Highlights of the FIFA indictment

In case you don’t have time to read all 1xx pages of the indictment against various FIFA-ish people, here are a few items of note:

(All of the following are alleged in the indictment. All defendants are innocent until proven guilty.)

– Former CONMEBOL president Eugenio Figueredo obtained U.S. citizenship in 2006. He claimed he was exempt from the English language and civics exams because of a mental disability, specifically severe dementia. Seven years later, he was CONMEBOL president and a member of FIFA’s executive committee.

– CONCACAF president Jeffrey Webb owns a residence in Loganville, Ga., along with other property in Stone Mountain and Conyers. Unless you really want to own property in Clint Mathis’ hometown, I have no idea what would possess someone from Cayman Islands to do that.

– Allegations against Jack Warner: He “established and controlled numerous bank accounts and corporate activities in which he mingled his personal assets and those of CONCACAF, CFU and (Trinidad and Tobago Football Federation).” Then “(a)mong other things, Warner began to solicit and accept bribes in connection with his official duties, including selection of the host nation for the World Cups held in 1998 and 2010.” Then there’s the condo in Miami, bought “with money drawn from an account held in the name of a soccer facility that was ostensibly affiliated with CONCACAF.”

– CONMEBOL’s Nicolas Leoz “began soliciting bribe payments” for Copa America and other things. “Co-Conspirator #2” (identified not by name but as the “founder and owner of the Traffic Group,” which would be Jose Hawilla unless someone is dramatically misidentified) then agreed to pay tens of millions in “Copa America contracts, media and marketing rights to other South American soccer tournaments, and sponsorship rights acquired by United States sportwear companies.”

– “Co-Conspirator #2” relocated to the USA and negotiated with Jack Warner to get marketing rights to the Gold Cup. Traffic got the rights to the Gold Cups from 1996 to 2003. “In connection with the acquisition and renewal of those rights, Co-Conspirator #2 and Co-Conspirator #3 together caused bribe payments to be made to Warner and Co-Conspirator #1.” (Co-Conspirator #1 is identified as the general secretary of CONCACAF from 1990 to 2011, which would be Chuck Blazer. Co-Conspirator #3 is “a high-ranking executive of Traffic USA.”)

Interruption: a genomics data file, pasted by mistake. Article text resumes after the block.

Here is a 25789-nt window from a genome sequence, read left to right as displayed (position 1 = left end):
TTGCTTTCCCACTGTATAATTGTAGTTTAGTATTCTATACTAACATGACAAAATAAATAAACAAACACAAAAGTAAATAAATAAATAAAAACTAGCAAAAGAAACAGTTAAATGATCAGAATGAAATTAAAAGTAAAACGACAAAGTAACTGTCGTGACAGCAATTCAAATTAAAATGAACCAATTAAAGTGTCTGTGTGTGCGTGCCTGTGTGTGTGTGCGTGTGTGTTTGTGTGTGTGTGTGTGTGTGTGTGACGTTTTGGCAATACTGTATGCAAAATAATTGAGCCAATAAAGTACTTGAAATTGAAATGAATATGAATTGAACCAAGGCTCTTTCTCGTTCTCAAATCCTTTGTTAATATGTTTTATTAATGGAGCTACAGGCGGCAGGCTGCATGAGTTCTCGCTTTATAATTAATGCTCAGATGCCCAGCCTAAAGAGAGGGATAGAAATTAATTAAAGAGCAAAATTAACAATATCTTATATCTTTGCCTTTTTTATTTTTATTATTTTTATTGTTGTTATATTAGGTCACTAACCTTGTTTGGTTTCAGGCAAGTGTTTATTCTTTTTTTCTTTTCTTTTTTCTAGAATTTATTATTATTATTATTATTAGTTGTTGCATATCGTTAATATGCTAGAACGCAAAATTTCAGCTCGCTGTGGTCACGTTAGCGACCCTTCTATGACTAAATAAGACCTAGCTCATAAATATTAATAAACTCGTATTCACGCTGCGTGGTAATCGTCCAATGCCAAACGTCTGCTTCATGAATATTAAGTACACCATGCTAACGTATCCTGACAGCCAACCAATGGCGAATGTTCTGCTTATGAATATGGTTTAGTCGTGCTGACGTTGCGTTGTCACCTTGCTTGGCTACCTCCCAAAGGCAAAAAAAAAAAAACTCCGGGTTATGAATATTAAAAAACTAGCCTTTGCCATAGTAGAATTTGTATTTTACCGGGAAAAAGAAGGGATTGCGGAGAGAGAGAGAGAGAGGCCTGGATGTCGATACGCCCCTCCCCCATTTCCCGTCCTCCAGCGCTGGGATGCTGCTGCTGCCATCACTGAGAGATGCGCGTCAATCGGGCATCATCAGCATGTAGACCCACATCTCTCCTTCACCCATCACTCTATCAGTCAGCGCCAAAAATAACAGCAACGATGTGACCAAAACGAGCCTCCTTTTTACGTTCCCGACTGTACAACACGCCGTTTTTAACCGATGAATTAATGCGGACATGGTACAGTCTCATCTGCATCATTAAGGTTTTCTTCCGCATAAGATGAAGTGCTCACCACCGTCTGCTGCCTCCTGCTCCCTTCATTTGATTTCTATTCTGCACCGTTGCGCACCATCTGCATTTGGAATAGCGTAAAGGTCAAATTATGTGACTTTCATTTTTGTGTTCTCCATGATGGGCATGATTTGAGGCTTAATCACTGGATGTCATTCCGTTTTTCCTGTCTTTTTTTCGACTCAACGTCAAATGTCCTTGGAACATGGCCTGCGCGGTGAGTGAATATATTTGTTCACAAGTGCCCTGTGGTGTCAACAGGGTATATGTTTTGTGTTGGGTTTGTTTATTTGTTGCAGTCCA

– More Traffic bribe allegations.

– And other sports marketing groups joined the fray, including Sports Marketing Company A, a New Jersey-based company owned and operated by Co-Conspirator #5. This company got the marketing rights to the Copa Libertadores.

– When Warner and Leoz departed CONCACAF and CONMEBOL, “(t)he change in administration at CONCACAF and CONMEBOL did not usher in an era of reform at those organizations. Instead, the new leadership continued to engage in criminal schemes in violation of their fiduciary duties.”

– The Webb allegations hinge on the way Traffic got the rights to Gold Cups and CONCACAF Champions Leagues since he took office.

– Here’s a big one: “In connection with the acquisition of the media rights to the Copa América and Centenario tournaments from CONMEBOL and CONCACAF, Datisa agreed to pay $110 million in bribes to the defendants JEFFREY WEBB, EUGENIO FIGUEREDO, RAFAEL ESQUIVEL, JOSÉ MARIA MARIN, and NICOLÁS LEOZ, and several other soccer officials. Datisa agreed to make these payments at various times over the life of the contracts. At least $40 million has been paid to date.” (Datisa, we learn much later, was created in 2013, with Traffic, Torneos and Full Play each holding a one-third interest.)

– Many other tournaments’ marketing rights follow in the next several pages. The paper trail on World Cup qualifiers is interesting.

– When does this leave the realm of the Americas and into broader FIFA stuff? That would be page 80, where you won’t be surprised by what you read about Warner but perhaps a little disappointed in South Africa.

– Page 89: “In or about March 2011, Co-Conspirator #7 declared himself to be a candidate in the FIFA presidential election.” That would be a high-ranking official in FIFA and AFC. In May, that candidate was denied a visa to go into the USA, so he wound up in Trinidad and Tobago, where Warner advised Caribbean officials they could pick up a “gift.”

– Money went toward Jeffrey Webb’s pool at his house in Loganville? That’s page 98.

– For recent Gold Cup and CONCACAF Champions League rights: “Thereafter, the defendant JEFFREY WEBB and Co-Conspirator #4 discussed the best way to effectuate the bribe payment in a manner that would conceal its nature. Ultimately, WEBB decided to use an overseas company that manufactured soccer uniforms and soccer balls (“Soccer Uniform Company A”), the identity of which is known to the Grand Jury. Co-Conspirator #23, like the defendant COSTAS TAKKAS a close associate of WEBB, had a connection to Soccer Uniform Company A. WEBB eventually instructed Co-Conspirator #4 to submit a false invoice to Traffic USA for $1.1 million to be paid to Soccer Uniform Company A, which Co-Conspirator #4 did.”  (A little while later, we learn of a wire transfer to a Soccer Uniform Company A account in Panama.)

So now I’m wondering who gets the marketing rights to all these upcoming tournaments.

And what happens to this house in Loganville.

Finally, one word that appears absolutely nowhere in the 164-page document: “Blatter.”


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Beau Dure

The guy who wrote a bunch of soccer books and now runs a Gen X-themed podcast while substitute teaching and continuing to write freelance stuff.

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